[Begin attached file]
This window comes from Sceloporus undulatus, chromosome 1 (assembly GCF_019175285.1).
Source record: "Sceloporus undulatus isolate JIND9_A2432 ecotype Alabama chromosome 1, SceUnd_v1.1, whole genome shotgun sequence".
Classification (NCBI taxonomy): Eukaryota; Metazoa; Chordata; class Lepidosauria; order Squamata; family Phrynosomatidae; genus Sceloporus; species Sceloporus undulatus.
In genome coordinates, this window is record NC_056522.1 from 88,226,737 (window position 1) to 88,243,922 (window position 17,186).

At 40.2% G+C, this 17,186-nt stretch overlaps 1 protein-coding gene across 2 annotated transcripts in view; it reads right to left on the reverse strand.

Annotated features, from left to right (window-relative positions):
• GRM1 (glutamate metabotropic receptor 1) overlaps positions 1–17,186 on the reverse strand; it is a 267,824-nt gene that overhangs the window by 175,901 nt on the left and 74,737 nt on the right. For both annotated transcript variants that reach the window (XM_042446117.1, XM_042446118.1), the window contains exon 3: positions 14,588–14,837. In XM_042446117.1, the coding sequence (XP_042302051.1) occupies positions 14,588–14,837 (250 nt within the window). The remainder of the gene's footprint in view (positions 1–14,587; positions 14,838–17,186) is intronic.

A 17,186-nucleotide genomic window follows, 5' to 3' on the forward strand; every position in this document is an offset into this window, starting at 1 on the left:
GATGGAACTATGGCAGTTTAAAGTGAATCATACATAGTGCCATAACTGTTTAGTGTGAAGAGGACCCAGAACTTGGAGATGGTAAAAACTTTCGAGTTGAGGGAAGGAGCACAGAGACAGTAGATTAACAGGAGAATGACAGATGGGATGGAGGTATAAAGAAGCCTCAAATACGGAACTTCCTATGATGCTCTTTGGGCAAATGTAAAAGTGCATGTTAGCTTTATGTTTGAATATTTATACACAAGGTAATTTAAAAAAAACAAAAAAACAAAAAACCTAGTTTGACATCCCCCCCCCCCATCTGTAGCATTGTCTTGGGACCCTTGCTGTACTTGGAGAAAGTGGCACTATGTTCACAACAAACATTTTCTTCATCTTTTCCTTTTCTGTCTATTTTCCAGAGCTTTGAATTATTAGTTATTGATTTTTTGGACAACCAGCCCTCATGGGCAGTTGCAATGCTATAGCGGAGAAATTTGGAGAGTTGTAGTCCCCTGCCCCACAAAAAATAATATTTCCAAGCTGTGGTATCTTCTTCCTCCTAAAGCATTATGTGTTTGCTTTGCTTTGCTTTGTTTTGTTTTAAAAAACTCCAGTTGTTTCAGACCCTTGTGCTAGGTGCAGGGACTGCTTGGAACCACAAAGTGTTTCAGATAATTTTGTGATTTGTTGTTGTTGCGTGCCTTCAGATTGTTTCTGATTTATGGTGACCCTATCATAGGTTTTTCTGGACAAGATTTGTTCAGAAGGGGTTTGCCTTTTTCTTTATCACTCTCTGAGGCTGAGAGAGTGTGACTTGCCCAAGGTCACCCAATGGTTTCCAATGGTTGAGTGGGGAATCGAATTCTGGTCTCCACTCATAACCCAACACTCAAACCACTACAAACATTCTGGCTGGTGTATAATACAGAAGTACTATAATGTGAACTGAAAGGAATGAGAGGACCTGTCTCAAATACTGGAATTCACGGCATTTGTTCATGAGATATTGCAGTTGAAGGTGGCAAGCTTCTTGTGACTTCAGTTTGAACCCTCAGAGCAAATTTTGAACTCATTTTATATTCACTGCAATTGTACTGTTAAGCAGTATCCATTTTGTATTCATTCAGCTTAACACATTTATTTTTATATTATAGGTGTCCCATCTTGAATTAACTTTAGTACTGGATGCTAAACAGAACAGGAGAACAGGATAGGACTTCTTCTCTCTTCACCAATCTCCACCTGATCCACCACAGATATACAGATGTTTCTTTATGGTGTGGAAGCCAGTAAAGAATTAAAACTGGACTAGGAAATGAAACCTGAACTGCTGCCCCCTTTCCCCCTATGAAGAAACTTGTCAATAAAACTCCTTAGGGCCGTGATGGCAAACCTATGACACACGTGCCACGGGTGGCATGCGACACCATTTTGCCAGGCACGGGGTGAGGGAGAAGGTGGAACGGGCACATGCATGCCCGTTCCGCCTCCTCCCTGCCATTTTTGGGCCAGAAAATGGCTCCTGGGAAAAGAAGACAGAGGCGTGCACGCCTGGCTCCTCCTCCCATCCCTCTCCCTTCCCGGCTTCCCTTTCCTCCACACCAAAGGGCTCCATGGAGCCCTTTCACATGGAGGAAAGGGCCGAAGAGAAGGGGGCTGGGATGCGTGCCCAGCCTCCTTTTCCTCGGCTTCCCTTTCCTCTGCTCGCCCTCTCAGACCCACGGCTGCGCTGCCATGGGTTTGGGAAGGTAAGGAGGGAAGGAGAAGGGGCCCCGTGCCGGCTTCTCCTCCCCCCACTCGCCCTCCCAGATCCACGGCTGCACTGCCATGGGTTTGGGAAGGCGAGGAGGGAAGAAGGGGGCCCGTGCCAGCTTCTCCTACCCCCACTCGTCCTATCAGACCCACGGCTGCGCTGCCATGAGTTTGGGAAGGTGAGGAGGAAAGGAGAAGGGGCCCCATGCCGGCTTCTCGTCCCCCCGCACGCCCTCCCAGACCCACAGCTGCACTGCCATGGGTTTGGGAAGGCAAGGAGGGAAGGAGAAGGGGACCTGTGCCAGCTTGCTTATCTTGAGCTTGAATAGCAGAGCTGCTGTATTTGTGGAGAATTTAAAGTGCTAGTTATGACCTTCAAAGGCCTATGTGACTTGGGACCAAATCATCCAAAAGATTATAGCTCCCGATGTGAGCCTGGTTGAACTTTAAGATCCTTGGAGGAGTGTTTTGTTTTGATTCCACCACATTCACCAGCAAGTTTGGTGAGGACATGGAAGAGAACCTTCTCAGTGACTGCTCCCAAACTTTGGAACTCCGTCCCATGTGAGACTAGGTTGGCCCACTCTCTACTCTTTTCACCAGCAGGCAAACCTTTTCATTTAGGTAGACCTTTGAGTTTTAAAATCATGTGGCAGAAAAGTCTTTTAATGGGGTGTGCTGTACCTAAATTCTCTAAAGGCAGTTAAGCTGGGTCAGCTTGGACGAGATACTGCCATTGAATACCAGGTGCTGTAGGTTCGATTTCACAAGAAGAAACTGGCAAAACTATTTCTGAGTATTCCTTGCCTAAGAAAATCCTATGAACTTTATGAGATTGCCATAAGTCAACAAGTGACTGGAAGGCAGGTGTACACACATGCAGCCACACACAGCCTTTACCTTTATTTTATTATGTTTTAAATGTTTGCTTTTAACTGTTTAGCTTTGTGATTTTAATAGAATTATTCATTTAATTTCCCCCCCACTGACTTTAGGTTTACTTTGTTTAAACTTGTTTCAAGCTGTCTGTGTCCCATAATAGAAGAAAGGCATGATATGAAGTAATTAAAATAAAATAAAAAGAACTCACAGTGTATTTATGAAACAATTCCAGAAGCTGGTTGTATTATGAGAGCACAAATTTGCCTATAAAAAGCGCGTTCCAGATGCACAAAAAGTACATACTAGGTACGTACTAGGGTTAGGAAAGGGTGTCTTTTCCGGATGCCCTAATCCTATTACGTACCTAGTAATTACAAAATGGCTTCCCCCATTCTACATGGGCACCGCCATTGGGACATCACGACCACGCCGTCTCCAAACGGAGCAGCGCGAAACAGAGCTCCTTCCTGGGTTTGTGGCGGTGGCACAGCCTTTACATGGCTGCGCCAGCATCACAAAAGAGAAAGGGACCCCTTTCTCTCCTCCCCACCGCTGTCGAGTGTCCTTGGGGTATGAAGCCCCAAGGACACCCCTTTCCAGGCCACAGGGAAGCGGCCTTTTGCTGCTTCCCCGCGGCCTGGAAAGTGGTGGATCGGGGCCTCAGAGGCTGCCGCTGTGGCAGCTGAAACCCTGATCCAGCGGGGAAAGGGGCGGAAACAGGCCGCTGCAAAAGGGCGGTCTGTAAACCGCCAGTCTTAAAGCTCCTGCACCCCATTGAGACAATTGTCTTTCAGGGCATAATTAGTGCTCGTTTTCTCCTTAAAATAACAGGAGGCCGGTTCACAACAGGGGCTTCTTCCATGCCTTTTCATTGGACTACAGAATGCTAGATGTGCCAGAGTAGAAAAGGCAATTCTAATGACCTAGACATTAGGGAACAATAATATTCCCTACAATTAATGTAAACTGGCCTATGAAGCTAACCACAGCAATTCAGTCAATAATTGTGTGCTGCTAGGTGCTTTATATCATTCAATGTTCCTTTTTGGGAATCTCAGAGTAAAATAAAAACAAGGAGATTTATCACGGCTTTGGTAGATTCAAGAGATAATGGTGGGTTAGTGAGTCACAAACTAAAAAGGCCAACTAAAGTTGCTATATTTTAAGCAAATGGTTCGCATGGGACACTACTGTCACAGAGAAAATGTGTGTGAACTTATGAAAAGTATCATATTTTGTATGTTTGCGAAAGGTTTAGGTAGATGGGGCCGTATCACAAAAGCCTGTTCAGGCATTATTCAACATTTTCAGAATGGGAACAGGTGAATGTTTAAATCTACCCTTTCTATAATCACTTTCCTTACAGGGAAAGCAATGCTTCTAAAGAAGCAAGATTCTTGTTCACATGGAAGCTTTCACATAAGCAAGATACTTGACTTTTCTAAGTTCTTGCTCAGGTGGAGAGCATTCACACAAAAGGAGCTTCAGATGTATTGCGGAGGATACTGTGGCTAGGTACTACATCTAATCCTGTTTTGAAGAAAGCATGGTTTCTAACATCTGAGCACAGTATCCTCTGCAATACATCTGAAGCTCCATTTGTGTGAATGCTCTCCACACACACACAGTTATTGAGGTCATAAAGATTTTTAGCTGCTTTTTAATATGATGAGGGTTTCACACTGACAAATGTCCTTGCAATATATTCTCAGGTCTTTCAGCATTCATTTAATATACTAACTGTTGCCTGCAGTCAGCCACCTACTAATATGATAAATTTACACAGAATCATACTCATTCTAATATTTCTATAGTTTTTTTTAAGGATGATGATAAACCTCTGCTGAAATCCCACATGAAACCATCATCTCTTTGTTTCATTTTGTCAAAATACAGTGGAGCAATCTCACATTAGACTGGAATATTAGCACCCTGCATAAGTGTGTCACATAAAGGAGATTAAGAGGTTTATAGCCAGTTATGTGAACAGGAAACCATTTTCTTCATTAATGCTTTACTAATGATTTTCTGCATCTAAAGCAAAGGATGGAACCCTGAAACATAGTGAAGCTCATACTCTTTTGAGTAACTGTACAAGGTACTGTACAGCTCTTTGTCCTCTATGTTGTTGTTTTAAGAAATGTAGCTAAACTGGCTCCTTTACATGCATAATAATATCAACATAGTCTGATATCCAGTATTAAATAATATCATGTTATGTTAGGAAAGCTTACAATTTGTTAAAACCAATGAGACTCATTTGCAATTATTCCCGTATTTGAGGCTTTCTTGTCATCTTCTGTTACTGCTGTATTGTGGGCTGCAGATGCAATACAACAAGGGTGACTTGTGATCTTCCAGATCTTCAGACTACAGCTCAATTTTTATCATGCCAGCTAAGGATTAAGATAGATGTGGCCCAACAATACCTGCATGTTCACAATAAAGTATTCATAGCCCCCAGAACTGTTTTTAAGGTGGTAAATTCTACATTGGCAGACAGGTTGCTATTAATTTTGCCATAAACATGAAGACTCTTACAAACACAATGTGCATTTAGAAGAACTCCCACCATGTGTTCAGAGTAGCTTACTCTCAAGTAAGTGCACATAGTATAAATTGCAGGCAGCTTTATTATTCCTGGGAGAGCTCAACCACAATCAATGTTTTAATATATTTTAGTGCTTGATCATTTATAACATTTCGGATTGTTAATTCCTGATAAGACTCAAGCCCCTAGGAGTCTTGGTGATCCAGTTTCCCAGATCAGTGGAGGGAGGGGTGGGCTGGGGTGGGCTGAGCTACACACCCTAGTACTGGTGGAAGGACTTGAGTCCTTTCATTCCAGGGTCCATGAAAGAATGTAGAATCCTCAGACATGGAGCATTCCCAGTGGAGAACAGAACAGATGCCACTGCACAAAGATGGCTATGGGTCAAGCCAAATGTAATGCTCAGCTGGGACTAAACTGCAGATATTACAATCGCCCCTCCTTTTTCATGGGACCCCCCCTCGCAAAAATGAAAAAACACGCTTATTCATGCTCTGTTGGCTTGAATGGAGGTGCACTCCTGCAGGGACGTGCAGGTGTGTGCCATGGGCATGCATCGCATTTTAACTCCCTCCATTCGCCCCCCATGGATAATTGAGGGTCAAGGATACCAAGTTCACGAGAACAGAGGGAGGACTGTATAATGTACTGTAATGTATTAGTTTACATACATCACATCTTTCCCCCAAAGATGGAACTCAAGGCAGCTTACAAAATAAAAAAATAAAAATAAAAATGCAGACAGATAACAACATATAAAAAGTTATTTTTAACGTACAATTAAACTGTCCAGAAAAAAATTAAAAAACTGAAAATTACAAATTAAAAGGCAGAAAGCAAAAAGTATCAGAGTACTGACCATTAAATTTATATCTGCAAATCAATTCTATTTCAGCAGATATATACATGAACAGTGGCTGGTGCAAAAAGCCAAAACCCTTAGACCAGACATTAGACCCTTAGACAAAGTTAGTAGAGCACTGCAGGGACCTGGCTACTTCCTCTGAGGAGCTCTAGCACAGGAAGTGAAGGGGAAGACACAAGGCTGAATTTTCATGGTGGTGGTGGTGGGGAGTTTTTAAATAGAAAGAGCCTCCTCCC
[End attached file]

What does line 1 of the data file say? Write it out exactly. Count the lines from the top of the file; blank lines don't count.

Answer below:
This window comes from Sceloporus undulatus, chromosome 1 (assembly GCF_019175285.1).